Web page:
African air crash kills 18

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African air crash kills 18

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(CNN) -- A plane crashed Tuesday shortly after taking off from the Goma airport in the Democratic Republic of Congo, killing at least 18 people and tearing roofs off houses, according to the Interior Ministry.


Original reports had as many as 75 people dead. There was no immediate explanation for the conflicting numbers.

Antoine Ghonda, a Congolese lawmaker and former foreign minister, said all five crew members survived. It is unclear if that death toll included people on the ground.

Among the passengers who survived was a family of four Americans. They suffered minimal injuries, a U.S. Embassy spokeswoman said.

According to a manifest obtained by the U.S. Embassy, there were 79 passengers and five crew members aboard the plane.

The death toll is unclear. Rescue workers continue to search the burned wreckage of the DC-9 passenger jet.

A journalist who witnessed the aftermath described "a scene of total devastation and chaos." Video Watch iReport video of crash aftermath »

Journalist Mick Davie said a crowd gathered "to try to either put out the fire ... or loot what remained of the aircraft."

"Only the very tip of the nose cone and the tail of the airplane were intact," he said. "There was a huge amount of debris -- the roofs of maybe a dozen buildings in the immediate vicinity had been taken off [by the plane]."

He said the plane "didn't actually make it into the air because the runway here in Goma is a little higher than the rest of the town."

The runway was shortened five years ago after a volcano erupted and destroyed nearly half the town.

The flight, operated by Hewa Bora airlines, was heading from the eastern city of Goma to the central city of Kisangani, Ghonda said. He said the cause of the crash is believed to be engine failure.

Anna Ridout, an aid worker with World Vision, rushed to the crash site from her office about a kilometer away.

"I can see shops that have been just completely destroyed," she said. "This was a market area where women were selling their goods. ...

"People were talking of people just being plowed over by the plane moving across the ground and through the shops and through wooden houses."

The plane went down shortly after 3 p.m. (9 a.m. ET) and was still on fire several hours later, she said.

The United Nations and the Red Cross were helping with the rescue effort, which was being hampered by the "very basic, if nonexistent" rescue equipment in the impoverished country, U.N. spokesman Kemal Saiki said.

Those who helped pull people from the burning wreckage said the survivors include the pilot, the co-pilot and a baby, Saiki and Ridout said.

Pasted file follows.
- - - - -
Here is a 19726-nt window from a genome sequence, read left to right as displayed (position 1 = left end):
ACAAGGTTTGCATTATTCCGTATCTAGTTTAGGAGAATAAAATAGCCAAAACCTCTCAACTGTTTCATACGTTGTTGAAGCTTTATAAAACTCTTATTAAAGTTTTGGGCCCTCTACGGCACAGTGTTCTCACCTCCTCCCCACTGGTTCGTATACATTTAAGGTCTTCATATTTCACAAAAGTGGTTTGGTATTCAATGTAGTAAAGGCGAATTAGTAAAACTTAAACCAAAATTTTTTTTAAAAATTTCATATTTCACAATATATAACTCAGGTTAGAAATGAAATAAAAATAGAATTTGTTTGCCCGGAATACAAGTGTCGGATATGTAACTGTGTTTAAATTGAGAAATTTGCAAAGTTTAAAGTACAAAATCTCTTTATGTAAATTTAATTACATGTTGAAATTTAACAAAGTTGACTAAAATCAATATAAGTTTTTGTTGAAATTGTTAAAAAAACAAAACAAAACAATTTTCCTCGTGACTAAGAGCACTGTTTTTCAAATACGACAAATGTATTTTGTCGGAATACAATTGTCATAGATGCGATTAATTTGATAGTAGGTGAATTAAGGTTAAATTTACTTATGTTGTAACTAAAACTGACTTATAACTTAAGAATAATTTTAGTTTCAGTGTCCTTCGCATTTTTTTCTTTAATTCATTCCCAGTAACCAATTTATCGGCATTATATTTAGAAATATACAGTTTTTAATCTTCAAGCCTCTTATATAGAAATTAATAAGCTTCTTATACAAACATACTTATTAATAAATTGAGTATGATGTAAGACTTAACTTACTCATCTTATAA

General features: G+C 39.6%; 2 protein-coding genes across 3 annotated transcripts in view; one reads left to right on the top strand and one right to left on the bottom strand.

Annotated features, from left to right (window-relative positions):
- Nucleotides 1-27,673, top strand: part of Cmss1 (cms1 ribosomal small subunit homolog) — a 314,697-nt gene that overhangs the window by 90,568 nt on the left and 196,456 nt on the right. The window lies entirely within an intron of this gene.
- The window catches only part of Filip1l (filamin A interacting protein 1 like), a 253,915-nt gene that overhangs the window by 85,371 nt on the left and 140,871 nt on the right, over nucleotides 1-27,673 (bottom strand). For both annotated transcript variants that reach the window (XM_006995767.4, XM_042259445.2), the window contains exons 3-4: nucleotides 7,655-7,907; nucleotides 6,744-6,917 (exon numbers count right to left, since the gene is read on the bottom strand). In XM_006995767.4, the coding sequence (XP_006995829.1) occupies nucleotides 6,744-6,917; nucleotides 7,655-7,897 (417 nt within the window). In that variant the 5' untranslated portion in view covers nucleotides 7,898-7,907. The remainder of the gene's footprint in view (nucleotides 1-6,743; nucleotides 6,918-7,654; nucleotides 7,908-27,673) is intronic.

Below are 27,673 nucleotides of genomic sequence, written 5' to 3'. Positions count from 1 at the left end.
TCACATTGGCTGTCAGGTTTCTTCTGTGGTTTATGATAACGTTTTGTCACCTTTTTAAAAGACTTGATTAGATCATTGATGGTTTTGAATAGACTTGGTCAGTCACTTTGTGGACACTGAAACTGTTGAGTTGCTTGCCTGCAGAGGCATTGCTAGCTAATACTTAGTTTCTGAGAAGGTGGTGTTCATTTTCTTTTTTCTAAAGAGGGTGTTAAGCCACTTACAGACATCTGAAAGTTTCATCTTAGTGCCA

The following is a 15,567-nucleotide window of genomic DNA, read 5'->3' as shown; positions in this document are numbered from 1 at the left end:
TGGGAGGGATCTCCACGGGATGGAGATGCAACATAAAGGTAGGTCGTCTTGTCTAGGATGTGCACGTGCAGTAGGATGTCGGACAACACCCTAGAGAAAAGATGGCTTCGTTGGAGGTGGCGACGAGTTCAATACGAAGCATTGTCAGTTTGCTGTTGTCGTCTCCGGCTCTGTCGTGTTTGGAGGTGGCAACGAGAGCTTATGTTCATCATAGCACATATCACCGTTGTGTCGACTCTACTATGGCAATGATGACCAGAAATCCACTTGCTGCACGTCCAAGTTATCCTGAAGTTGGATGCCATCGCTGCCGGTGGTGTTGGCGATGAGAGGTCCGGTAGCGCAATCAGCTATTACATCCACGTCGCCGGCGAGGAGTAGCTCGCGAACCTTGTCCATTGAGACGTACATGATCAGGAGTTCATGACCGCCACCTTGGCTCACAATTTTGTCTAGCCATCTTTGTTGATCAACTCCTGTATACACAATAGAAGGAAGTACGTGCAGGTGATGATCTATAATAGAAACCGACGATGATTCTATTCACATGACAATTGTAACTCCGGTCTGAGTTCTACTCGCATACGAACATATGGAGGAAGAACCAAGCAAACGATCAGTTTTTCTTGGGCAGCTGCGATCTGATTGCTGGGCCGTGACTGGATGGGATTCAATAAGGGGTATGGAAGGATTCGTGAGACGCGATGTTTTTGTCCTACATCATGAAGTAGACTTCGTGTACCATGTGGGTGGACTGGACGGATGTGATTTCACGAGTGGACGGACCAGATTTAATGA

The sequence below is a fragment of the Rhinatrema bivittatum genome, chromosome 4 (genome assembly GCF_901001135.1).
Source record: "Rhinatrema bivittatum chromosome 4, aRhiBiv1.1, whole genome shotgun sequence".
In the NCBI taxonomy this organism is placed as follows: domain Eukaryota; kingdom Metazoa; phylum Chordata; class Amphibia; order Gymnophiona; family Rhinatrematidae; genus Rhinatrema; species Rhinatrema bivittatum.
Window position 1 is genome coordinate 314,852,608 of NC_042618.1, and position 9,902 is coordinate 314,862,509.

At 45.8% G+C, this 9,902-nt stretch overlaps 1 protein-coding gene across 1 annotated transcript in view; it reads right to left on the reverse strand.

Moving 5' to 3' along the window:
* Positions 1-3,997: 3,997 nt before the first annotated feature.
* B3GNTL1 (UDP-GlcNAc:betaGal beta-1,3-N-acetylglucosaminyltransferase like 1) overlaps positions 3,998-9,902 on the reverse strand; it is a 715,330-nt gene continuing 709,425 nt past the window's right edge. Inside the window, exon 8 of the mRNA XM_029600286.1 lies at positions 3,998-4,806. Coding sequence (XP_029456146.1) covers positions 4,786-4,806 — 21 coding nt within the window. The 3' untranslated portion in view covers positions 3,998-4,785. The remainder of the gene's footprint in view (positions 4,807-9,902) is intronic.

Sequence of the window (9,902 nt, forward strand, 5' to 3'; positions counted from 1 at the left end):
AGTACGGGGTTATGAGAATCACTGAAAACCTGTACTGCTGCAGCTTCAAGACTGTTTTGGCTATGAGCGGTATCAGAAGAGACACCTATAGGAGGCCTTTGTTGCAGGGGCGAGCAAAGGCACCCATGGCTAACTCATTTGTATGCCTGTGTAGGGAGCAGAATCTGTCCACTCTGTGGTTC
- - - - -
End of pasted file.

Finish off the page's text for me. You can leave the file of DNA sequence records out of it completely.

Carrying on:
Before the United Nations arrived on the scene with one water tanker, Davie said, Congolese women were filling up plastic buckets with tap water and handing them to a line of men "who passed them up to the wreckage and into the flaming fuselage."

He described the scene as "one of the touching and really tragic moments that I saw today."

While "the vast majority of people" who had gathered at the crash site were trying to extinguish the fire and find survivors, Davie said some took advantage of the situation.

"I saw people stuffing airplane meals into their shirts, putting canned food -- which I guess had been on the airplane -- into their pockets, people digging through the debris looking for money and wallets," he said.

The DC-9 was operated by a private Congolese airline called Hewa Bora, which the European Union added to its blacklist of carriers just last week. Although all other Congo carriers had been previously banned by the EU, Hewa Bora operated a weekly flight to Belgium "under a special arrangement." That flight was halted last week because of safety violations.

Congolese authorities had not suspended the airline, but Ghonda said, "I'm quite sure they're going to" after Tuesday's crash.

The Democratic Republic of Congo, formerly Zaire, has a dismal aviation record. There have been 10 plane crashes in the nation since February of last year, resulting in 76 deaths -- not including Tuesday's crash -- according to Aviation Safety Network.

Saiki said because of its poor infrastructure, air travel is one of the few ways to get around the Congo.

"This is the third largest country in Africa, as big as Western Europe, and yet you don't even have 2,000 miles of roads," Saiki said. "So basically most of the transportation in such a big country is done by air."

video from the crash

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